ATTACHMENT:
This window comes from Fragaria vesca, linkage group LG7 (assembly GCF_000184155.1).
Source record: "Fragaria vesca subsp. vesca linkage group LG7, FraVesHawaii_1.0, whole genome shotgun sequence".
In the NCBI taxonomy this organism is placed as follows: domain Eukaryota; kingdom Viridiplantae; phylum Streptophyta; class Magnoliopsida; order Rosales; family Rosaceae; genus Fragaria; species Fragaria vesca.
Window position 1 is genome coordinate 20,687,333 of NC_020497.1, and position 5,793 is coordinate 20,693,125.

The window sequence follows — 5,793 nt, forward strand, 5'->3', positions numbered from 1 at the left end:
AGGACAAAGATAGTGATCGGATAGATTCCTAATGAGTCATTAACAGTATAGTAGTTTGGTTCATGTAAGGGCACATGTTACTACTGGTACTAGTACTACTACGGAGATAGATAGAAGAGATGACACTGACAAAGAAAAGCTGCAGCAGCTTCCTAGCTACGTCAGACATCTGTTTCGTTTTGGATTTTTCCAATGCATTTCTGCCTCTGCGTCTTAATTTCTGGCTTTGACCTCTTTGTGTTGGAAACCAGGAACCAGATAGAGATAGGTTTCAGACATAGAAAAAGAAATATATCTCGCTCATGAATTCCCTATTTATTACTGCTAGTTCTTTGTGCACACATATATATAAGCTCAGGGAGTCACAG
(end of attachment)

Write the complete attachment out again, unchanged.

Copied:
This window comes from Fragaria vesca, linkage group LG7 (assembly GCF_000184155.1).
Source record: "Fragaria vesca subsp. vesca linkage group LG7, FraVesHawaii_1.0, whole genome shotgun sequence".
In the NCBI taxonomy this organism is placed as follows: domain Eukaryota; kingdom Viridiplantae; phylum Streptophyta; class Magnoliopsida; order Rosales; family Rosaceae; genus Fragaria; species Fragaria vesca.
Window position 1 is genome coordinate 20,687,333 of NC_020497.1, and position 5,793 is coordinate 20,693,125.

The window sequence follows — 5,793 nt, forward strand, 5'->3', positions numbered from 1 at the left end:
AGGACAAAGATAGTGATCGGATAGATTCCTAATGAGTCATTAACAGTATAGTAGTTTGGTTCATGTAAGGGCACATGTTACTACTGGTACTAGTACTACTACGGAGATAGATAGAAGAGATGACACTGACAAAGAAAAGCTGCAGCAGCTTCCTAGCTACGTCAGACATCTGTTTCGTTTTGGATTTTTCCAATGCATTTCTGCCTCTGCGTCTTAATTTCTGGCTTTGACCTCTTTGTGTTGGAAACCAGGAACCAGATAGAGATAGGTTTCAGACATAGAAAAAGAAATATATCTCGCTCATGAATTCCCTATTTATTACTGCTAGTTCTTTGTGCACACATATATATAAGCTCAGGGAGTCACAG